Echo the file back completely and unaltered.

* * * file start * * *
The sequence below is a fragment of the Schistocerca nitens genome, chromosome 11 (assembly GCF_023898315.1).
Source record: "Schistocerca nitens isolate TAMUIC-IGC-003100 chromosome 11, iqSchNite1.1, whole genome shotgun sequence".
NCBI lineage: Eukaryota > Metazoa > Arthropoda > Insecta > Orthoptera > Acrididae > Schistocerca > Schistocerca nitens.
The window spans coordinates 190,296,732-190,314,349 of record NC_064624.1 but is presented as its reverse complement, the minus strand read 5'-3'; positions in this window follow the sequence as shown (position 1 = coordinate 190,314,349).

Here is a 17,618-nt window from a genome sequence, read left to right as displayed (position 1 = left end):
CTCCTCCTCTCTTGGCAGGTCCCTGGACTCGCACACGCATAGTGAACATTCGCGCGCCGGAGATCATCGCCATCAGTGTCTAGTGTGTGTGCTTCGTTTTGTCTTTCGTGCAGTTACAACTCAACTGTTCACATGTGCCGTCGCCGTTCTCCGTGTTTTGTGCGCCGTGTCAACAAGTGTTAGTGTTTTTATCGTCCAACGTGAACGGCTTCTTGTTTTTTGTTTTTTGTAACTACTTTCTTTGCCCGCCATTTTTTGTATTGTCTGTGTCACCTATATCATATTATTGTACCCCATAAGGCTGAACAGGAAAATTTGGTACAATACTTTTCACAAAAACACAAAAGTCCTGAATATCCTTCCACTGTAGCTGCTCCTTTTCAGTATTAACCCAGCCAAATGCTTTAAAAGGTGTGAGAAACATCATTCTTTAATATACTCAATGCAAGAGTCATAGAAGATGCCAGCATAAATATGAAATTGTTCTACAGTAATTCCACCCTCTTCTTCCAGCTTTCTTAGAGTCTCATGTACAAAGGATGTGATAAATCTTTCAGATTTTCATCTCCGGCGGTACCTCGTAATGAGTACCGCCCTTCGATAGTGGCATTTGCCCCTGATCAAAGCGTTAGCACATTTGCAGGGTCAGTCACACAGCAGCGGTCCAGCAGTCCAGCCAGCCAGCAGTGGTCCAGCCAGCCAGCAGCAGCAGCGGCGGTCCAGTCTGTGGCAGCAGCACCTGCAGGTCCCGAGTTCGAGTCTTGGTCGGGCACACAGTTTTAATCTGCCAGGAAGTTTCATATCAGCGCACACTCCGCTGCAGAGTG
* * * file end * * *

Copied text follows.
The sequence below is a fragment of the Schistocerca nitens genome, chromosome 11 (assembly GCF_023898315.1).
Source record: "Schistocerca nitens isolate TAMUIC-IGC-003100 chromosome 11, iqSchNite1.1, whole genome shotgun sequence".
NCBI lineage: Eukaryota > Metazoa > Arthropoda > Insecta > Orthoptera > Acrididae > Schistocerca > Schistocerca nitens.
The window spans coordinates 190,296,732-190,314,349 of record NC_064624.1 but is presented as its reverse complement, the minus strand read 5'-3'; positions in this window follow the sequence as shown (position 1 = coordinate 190,314,349).

Here is a 17,618-nt window from a genome sequence, read left to right as displayed (position 1 = left end):
CTCCTCCTCTCTTGGCAGGTCCCTGGACTCGCACACGCATAGTGAACATTCGCGCGCCGGAGATCATCGCCATCAGTGTCTAGTGTGTGTGCTTCGTTTTGTCTTTCGTGCAGTTACAACTCAACTGTTCACATGTGCCGTCGCCGTTCTCCGTGTTTTGTGCGCCGTGTCAACAAGTGTTAGTGTTTTTATCGTCCAACGTGAACGGCTTCTTGTTTTTTGTTTTTTGTAACTACTTTCTTTGCCCGCCATTTTTTGTATTGTCTGTGTCACCTATATCATATTATTGTACCCCATAAGGCTGAACAGGAAAATTTGGTACAATACTTTTCACAAAAACACAAAAGTCCTGAATATCCTTCCACTGTAGCTGCTCCTTTTCAGTATTAACCCAGCCAAATGCTTTAAAAGGTGTGAGAAACATCATTCTTTAATATACTCAATGCAAGAGTCATAGAAGATGCCAGCATAAATATGAAATTGTTCTACAGTAATTCCACCCTCTTCTTCCAGCTTTCTTAGAGTCTCATGTACAAAGGATGTGATAAATCTTTCAGATTTTCATCTCCGGCGGTACCTCGTAATGAGTACCGCCCTTCGATAGTGGCATTTGCCCCTGATCAAAGCGTTAGCACATTTGCAGGGTCAGTCACACAGCAGCGGTCCAGCAGTCCAGCCAGCCAGCAGTGGTCCAGCCAGCCAGCAGCAGCAGCGGCGGTCCAGTCTGTGGCAGCAGCACCTGCAGGTCCCGAGTTCGAGTCTTGGTCGGGCACACAGTTTTAATCTGCCAGGAAGTTTCATATCAGCGCACACTCCGCTGCAGAGTG